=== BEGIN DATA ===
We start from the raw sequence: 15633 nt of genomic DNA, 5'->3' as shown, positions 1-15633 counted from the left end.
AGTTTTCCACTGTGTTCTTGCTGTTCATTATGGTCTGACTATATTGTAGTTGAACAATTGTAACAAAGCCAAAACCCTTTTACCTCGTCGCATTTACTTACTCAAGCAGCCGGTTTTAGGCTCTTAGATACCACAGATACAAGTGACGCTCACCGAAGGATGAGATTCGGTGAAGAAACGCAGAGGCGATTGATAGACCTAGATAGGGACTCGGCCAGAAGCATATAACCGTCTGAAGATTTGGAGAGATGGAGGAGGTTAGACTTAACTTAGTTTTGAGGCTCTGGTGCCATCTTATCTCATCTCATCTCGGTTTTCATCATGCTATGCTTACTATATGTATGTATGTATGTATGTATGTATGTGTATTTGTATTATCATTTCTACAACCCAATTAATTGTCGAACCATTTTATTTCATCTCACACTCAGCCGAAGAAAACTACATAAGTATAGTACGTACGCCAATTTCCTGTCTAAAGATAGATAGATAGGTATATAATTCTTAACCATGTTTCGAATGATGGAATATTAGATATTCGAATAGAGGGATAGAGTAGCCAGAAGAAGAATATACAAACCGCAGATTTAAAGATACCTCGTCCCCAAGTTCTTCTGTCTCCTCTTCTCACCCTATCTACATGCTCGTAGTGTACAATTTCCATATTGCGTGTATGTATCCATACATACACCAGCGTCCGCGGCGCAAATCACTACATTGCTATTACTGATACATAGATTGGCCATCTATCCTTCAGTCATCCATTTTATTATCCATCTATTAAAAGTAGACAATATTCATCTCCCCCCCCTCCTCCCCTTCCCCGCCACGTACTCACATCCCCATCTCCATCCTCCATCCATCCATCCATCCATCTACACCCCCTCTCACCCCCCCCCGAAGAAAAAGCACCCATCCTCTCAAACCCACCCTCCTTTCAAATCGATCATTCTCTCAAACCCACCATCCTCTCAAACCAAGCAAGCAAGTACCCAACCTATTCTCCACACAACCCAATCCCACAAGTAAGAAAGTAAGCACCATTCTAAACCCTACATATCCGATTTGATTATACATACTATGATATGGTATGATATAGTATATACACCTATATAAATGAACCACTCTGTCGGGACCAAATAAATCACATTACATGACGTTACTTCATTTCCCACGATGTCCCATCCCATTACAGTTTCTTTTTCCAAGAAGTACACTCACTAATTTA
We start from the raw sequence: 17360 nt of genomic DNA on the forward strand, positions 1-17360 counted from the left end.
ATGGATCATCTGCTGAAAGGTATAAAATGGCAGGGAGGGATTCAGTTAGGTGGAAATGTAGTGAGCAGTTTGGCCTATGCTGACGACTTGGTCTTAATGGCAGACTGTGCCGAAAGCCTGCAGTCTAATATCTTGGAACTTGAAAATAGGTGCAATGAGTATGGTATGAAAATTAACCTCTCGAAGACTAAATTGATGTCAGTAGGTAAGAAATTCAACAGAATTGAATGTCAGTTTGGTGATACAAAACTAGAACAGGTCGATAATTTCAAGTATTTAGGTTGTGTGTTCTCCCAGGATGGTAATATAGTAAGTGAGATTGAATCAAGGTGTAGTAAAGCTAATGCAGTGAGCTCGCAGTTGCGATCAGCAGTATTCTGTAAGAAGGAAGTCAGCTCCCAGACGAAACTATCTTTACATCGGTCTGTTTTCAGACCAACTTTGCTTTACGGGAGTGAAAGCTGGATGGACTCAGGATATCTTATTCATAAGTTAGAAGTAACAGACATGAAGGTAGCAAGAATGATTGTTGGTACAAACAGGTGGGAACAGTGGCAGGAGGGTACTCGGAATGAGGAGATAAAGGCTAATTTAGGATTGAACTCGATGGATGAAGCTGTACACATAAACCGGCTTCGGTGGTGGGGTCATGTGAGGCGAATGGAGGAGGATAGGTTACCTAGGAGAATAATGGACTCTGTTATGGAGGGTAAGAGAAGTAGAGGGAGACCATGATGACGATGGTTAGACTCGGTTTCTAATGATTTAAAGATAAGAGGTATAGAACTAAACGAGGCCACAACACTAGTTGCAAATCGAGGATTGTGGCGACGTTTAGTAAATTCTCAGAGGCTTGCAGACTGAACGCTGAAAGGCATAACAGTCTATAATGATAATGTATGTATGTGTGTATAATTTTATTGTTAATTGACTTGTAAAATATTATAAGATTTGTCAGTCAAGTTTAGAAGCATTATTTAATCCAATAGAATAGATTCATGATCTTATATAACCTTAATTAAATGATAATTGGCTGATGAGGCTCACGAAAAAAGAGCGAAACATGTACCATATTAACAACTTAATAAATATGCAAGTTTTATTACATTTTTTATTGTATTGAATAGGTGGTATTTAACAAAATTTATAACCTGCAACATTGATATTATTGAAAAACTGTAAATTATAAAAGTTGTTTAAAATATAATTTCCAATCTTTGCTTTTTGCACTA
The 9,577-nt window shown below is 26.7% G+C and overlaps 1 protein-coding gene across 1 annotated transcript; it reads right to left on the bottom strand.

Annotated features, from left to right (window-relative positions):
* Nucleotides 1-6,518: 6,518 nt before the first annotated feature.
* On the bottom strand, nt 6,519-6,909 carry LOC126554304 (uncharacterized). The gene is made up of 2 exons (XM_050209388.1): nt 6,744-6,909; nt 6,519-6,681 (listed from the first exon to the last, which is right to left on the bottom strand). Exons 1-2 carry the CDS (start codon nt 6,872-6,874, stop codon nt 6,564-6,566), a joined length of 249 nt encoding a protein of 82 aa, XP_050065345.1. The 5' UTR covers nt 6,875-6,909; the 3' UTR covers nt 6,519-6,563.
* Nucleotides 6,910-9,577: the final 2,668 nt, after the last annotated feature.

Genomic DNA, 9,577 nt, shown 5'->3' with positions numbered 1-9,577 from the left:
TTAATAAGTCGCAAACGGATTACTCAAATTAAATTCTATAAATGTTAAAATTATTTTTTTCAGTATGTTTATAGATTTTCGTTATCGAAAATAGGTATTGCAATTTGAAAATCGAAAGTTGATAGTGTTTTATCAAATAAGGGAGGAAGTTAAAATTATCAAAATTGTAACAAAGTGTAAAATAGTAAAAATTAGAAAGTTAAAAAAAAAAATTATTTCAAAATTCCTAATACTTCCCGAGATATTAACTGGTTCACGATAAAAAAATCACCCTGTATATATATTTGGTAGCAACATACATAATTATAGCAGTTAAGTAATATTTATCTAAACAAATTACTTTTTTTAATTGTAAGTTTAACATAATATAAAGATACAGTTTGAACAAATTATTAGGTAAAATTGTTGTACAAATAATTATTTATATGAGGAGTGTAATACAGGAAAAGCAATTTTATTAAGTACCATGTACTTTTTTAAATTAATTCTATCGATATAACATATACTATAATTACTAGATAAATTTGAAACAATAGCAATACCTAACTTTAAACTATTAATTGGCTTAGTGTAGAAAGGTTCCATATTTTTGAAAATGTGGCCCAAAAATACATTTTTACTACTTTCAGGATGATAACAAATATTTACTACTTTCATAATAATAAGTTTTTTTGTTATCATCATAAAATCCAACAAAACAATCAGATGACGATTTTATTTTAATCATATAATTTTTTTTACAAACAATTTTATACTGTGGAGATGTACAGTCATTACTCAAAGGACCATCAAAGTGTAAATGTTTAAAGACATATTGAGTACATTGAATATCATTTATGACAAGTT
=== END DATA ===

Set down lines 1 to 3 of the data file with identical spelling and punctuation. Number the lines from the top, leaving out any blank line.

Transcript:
We start from the raw sequence: 15633 nt of genomic DNA, 5'->3' as shown, positions 1-15633 counted from the left end.
AGTTTTCCACTGTGTTCTTGCTGTTCATTATGGTCTGACTATATTGTAGTTGAACAATTGTAACAAAGCCAAAACCCTTTTACCTCGTCGCATTTACTTACTCAAGCAGCCGGTTTTAGGCTCTTAGATACCACAGATACAAGTGACGCTCACCGAAGGATGAGATTCGGTGAAGAAACGCAGAGGCGATTGATAGACCTAGATAGGGACTCGGCCAGAAGCATATAACCGTCTGAAGATTTGGAGAGATGGAGGAGGTTAGACTTAACTTAGTTTTGAGGCTCTGGTGCCATCTTATCTCATCTCATCTCGGTTTTCATCATGCTATGCTTACTATATGTATGTATGTATGTATGTATGTATGTGTATTTGTATTATCATTTCTACAACCCAATTAATTGTCGAACCATTTTATTTCATCTCACACTCAGCCGAAGAAAACTACATAAGTATAGTACGTACGCCAATTTCCTGTCTAAAGATAGATAGATAGGTATATAATTCTTAACCATGTTTCGAATGATGGAATATTAGATATTCGAATAGAGGGATAGAGTAGCCAGAAGAAGAATATACAAACCGCAGATTTAAAGATACCTCGTCCCCAAGTTCTTCTGTCTCCTCTTCTCACCCTATCTACATGCTCGTAGTGTACAATTTCCATATTGCGTGTATGTATCCATACATACACCAGCGTCCGCGGCGCAAATCACTACATTGCTATTACTGATACATAGATTGGCCATCTATCCTTCAGTCATCCATTTTATTATCCATCTATTAAAAGTAGACAATATTCATCTCCCCCCCCTCCTCCCCTTCCCCGCCACGTACTCACATCCCCATCTCCATCCTCCATCCATCCATCCATCCATCTACACCCCCTCTCACCCCCCCCCGAAGAAAAAGCACCCATCCTCTCAAACCCACCCTCCTTTCAAATCGATCATTCTCTCAAACCCACCATCCTCTCAAACCAAGCAAGCAAGTACCCAACCTATTCTCCACACAACCCAATCCCACAAGTAAGAAAGTAAGCACCATTCTAAACCCTACATATCCGATTTGATTATACATACTATGATATGGTATGATATAGTATATACACCTATATAAATGAACCACTCTGTCGGGACCAAATAAATCACATTACATGACGTTACTTCATTTCCCACGATGTCCCATCCCATTACAGTTTCTTTTTCCAAGAAGTACACTCACTAATTTA
We start from the raw sequence: 17360 nt of genomic DNA on the forward strand, positions 1-17360 counted from the left end.